Cambodia

"Kingdom of Cambodia" redirects here. For the post-independence era, see Kingdom of Cambodia (1953–70).

Cambodia (/kæmˈboʊdiə/ (About this sound listen); also Kampuchea /ˌkæmpʊˈtʃiːə/; Khmer: កម្ពុជា Khmer: [kam.pu.ciə]; French: Cambodge), officially the Kingdom of Cambodia (Khmer: ព្រះរាជាណាចក្រកម្ពុជា, prĕəh riəciənaacak kampuciə, IPA: [prĕəh riə.ciə.naː.caʔ kam.pu.ciə]; French: Royaume du Cambodge), is a country located in the southern portion of the Indochina peninsula in Southeast Asia. It is 181,035 square kilometers (69,898 square miles) in an area, bordered by Thailand to the northwest, Laos to the northeast, Vietnam to the east and the Gulf of Thailand to the southwest.

The sovereign state of Cambodia has a population of over 16 million. The official religion is Theravada Buddhism, practiced by approximately 95 percent of the population. The country's minority groups include Vietnamese, Chinese, Chams, and 30 hill tribes.[8] The capital and largest city is Phnom Penh, the political, economic and cultural center of Cambodia. The kingdom is an elective constitutional monarchy with a monarch, currently Norodom Sihamoni, chosen by the Royal Throne Council as head of state. The head of government is the Prime Minister, currently Hun Sen, the longest serving non-royal leader in Southeast Asia, ruling Cambodia since 1985.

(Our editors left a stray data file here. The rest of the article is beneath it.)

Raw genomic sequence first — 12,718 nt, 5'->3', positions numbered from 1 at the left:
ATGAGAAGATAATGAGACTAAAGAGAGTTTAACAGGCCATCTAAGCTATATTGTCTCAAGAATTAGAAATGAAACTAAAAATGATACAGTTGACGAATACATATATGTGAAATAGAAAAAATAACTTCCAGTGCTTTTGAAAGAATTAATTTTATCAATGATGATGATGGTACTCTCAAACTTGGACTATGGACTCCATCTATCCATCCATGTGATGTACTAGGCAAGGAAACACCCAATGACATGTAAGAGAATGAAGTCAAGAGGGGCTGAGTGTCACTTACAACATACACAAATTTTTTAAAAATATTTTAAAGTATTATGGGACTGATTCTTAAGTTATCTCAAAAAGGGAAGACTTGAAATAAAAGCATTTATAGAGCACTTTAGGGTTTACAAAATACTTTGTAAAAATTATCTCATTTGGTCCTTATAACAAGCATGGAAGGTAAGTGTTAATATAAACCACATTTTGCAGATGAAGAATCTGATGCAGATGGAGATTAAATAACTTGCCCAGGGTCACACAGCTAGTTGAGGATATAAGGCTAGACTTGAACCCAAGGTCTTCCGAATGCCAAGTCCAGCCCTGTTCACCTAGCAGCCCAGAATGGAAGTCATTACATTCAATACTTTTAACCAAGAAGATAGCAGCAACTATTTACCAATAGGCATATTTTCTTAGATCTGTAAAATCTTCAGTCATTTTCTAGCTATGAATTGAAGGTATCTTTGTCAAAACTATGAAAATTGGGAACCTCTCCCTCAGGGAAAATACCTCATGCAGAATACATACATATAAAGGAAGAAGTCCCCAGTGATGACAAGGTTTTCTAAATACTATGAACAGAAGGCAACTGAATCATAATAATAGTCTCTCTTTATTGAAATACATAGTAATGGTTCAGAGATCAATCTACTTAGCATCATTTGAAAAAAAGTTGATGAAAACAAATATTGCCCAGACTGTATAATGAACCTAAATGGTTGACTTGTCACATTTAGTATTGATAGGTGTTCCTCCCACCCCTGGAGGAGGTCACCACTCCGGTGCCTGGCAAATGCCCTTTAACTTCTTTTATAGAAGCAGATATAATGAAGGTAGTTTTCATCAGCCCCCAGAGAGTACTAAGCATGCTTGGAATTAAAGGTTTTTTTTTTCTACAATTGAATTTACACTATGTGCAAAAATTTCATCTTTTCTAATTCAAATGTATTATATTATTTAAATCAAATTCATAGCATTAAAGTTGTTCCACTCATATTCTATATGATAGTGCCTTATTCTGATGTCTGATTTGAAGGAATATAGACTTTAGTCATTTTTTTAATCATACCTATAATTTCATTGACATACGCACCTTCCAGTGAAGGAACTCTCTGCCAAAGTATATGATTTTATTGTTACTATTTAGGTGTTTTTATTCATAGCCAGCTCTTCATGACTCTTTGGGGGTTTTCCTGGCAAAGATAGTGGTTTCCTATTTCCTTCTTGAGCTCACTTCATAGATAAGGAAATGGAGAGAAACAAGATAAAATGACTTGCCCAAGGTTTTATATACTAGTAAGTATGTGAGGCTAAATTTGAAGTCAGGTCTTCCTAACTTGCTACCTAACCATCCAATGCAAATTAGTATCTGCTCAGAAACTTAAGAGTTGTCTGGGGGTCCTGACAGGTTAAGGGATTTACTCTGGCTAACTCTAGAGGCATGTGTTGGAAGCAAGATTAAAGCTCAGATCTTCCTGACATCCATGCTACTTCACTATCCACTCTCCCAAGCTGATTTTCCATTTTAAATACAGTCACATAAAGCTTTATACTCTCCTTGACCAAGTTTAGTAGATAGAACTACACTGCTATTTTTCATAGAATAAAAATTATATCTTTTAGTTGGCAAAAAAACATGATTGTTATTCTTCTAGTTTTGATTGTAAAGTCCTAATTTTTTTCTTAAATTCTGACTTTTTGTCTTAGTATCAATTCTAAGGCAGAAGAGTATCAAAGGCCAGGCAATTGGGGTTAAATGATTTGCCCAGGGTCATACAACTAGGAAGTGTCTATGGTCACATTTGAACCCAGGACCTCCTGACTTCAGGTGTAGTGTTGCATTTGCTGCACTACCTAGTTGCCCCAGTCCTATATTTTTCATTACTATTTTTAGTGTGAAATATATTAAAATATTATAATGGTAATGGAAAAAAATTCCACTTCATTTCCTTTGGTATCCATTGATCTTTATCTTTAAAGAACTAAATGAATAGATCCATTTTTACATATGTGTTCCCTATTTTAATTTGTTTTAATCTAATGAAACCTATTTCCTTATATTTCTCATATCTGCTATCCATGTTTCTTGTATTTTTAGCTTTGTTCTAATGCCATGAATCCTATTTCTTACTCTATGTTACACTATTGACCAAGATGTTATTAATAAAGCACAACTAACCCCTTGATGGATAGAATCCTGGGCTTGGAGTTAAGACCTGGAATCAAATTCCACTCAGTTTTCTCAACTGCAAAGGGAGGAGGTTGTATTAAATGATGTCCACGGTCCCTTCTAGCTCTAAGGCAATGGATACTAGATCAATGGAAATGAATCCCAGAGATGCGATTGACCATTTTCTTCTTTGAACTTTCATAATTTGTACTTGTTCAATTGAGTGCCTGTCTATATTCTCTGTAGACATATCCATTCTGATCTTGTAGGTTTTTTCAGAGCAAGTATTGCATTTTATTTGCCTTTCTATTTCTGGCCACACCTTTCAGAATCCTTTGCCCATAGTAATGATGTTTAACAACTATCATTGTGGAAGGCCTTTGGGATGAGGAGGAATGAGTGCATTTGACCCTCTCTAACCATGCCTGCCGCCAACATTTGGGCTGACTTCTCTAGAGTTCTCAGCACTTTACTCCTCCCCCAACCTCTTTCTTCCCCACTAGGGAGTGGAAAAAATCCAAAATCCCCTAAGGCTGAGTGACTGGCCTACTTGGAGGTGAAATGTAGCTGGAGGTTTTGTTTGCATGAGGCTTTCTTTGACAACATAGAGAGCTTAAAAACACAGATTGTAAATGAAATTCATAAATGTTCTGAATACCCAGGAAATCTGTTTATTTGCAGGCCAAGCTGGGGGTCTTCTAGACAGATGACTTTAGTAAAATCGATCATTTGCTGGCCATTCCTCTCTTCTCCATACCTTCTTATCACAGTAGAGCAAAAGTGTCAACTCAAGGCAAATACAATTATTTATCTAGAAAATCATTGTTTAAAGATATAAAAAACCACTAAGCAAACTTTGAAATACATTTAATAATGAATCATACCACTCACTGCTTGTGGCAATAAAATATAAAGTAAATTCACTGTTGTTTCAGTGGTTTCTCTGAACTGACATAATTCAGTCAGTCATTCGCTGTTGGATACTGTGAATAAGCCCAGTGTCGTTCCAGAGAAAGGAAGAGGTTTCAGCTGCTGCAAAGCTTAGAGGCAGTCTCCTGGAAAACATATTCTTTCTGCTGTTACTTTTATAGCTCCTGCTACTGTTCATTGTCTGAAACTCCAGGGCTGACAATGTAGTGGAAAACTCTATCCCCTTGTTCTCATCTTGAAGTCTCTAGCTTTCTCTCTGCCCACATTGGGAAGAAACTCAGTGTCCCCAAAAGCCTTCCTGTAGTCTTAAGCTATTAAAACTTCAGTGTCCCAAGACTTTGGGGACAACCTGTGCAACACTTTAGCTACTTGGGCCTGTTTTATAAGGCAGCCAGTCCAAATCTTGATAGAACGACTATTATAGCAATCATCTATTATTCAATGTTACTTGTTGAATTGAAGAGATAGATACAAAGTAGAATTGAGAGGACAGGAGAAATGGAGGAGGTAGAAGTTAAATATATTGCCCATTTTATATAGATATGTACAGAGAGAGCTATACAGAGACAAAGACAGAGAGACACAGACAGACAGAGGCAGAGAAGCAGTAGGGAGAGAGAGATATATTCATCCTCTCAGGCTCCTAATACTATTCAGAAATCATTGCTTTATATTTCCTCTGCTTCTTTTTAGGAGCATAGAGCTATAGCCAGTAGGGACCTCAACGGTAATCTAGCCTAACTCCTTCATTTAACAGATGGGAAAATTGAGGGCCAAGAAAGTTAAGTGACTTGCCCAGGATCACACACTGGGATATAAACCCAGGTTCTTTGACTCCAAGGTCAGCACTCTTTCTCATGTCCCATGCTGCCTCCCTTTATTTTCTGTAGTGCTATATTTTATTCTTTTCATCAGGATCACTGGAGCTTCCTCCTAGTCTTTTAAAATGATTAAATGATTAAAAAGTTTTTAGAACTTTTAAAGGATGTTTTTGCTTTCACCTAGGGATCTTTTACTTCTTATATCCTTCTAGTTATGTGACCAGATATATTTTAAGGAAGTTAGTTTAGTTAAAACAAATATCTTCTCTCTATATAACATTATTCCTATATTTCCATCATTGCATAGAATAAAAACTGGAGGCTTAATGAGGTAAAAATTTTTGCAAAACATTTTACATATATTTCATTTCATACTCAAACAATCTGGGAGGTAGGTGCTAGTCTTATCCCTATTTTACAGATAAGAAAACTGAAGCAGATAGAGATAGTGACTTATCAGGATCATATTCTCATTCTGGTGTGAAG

In 802 AD, Jayavarman II declared himself king, uniting the warring Khmer princes of Chenla under the name "Kambuja".[9] This marked the beginning of the Khmer Empire, which flourished for over 600 years, allowing successive kings to control and exert influence over much of Southeast Asia and accumulate immense power and wealth. The Indianised kingdom facilitated the spread of first Hinduism and then Buddhism to much of Southeast Asia and undertook many religious infrastructural projects throughout the region, including the construction of more than 1,000 temples and monuments in Angkor alone. Angkor Wat is the most famous of these structures and is designated as a World Heritage Site.

After the fall of Angkor to Ayutthaya in the 15th century, a reduced and weakened Cambodia was then ruled as a vassal state by its neighbors. In 1863, Cambodia became a protectorate of France, which doubled the size of the country by reclaiming the north and west from Thailand.

Angkor Wat

Angkor Wat (Khmer: អង្គរវត្ត or "Capital Temple") is a temple complex in Cambodia and the largest religious monument in the world, with the site measuring 162.6 hectares (1,626,000 m2; 402 acres). It was originally constructed as a Hindu temple of god Vishnu for the Khmer Empire, gradually transforming into a Buddhist temple toward the end of the 12th century. It was built by the Khmer King Suryavarman II in the early 12th century in Yaśodharapura (Khmer: យសោធរបុរៈ, present-day Angkor), the capital of the Khmer Empire, as his state temple and eventual mausoleum.